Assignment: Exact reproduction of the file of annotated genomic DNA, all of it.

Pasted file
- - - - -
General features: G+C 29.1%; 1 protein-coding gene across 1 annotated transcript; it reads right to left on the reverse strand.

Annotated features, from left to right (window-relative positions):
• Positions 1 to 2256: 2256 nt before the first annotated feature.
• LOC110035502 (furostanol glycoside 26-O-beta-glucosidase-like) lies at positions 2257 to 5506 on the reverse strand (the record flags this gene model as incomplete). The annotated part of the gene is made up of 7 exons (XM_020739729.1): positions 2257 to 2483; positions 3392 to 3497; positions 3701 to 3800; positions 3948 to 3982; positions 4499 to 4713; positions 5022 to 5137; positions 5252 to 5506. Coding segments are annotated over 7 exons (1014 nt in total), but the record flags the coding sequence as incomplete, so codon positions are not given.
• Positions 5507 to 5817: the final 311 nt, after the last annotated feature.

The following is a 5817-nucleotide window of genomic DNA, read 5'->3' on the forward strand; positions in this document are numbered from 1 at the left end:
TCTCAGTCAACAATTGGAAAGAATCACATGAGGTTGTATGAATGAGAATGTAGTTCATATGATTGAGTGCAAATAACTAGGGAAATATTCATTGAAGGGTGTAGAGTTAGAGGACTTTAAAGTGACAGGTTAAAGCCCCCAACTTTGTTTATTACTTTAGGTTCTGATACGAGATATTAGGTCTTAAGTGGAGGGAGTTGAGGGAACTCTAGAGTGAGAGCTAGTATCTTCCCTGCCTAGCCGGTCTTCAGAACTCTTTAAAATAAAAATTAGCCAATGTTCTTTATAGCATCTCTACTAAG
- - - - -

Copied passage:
General features: G+C 29.1%; 1 protein-coding gene across 1 annotated transcript; it reads right to left on the reverse strand.

Annotated features, from left to right (window-relative positions):
• Positions 1 to 2256: 2256 nt before the first annotated feature.
• LOC110035502 (furostanol glycoside 26-O-beta-glucosidase-like) lies at positions 2257 to 5506 on the reverse strand (the record flags this gene model as incomplete). The annotated part of the gene is made up of 7 exons (XM_020739729.1): positions 2257 to 2483; positions 3392 to 3497; positions 3701 to 3800; positions 3948 to 3982; positions 4499 to 4713; positions 5022 to 5137; positions 5252 to 5506. Coding segments are annotated over 7 exons (1014 nt in total), but the record flags the coding sequence as incomplete, so codon positions are not given.
• Positions 5507 to 5817: the final 311 nt, after the last annotated feature.

The following is a 5817-nucleotide window of genomic DNA, read 5'->3' on the forward strand; positions in this document are numbered from 1 at the left end:
TCTCAGTCAACAATTGGAAAGAATCACATGAGGTTGTATGAATGAGAATGTAGTTCATATGATTGAGTGCAAATAACTAGGGAAATATTCATTGAAGGGTGTAGAGTTAGAGGACTTTAAAGTGACAGGTTAAAGCCCCCAACTTTGTTTATTACTTTAGGTTCTGATACGAGATATTAGGTCTTAAGTGGAGGGAGTTGAGGGAACTCTAGAGTGAGAGCTAGTATCTTCCCTGCCTAGCCGGTCTTCAGAACTCTTTAAAATAAAAATTAGCCAATGTTCTTTATAGCATCTCTACTAAG